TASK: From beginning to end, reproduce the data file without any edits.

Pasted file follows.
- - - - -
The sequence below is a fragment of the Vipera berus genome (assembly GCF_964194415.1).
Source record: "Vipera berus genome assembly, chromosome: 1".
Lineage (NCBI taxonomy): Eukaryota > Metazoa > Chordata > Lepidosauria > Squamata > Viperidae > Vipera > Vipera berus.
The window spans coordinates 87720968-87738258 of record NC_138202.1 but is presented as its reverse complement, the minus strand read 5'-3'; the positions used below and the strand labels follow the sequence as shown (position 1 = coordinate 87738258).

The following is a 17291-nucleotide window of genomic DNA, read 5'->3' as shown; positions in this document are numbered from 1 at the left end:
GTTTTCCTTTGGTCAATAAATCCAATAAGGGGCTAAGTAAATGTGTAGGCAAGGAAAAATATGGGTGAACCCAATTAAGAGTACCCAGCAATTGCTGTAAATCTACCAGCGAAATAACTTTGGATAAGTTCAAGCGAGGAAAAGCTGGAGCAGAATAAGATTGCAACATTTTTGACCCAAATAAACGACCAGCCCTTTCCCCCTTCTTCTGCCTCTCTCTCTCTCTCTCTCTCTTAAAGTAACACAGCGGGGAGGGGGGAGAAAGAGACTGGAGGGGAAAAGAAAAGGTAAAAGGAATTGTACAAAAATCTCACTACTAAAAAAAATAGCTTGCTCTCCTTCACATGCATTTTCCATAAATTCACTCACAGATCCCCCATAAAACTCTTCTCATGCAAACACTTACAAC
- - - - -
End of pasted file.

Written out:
The sequence below is a fragment of the Vipera berus genome (assembly GCF_964194415.1).
Source record: "Vipera berus genome assembly, chromosome: 1".
Lineage (NCBI taxonomy): Eukaryota > Metazoa > Chordata > Lepidosauria > Squamata > Viperidae > Vipera > Vipera berus.
The window spans coordinates 87720968-87738258 of record NC_138202.1 but is presented as its reverse complement, the minus strand read 5'-3'; the positions used below and the strand labels follow the sequence as shown (position 1 = coordinate 87738258).

The following is a 17291-nucleotide window of genomic DNA, read 5'->3' as shown; positions in this document are numbered from 1 at the left end:
GTTTTCCTTTGGTCAATAAATCCAATAAGGGGCTAAGTAAATGTGTAGGCAAGGAAAAATATGGGTGAACCCAATTAAGAGTACCCAGCAATTGCTGTAAATCTACCAGCGAAATAACTTTGGATAAGTTCAAGCGAGGAAAAGCTGGAGCAGAATAAGATTGCAACATTTTTGACCCAAATAAACGACCAGCCCTTTCCCCCTTCTTCTGCCTCTCTCTCTCTCTCTCTCTCTTAAAGTAACACAGCGGGGAGGGGGGAGAAAGAGACTGGAGGGGAAAAGAAAAGGTAAAAGGAATTGTACAAAAATCTCACTACTAAAAAAAATAGCTTGCTCTCCTTCACATGCATTTTCCATAAATTCACTCACAGATCCCCCATAAAACTCTTCTCATGCAAACACTTACAAC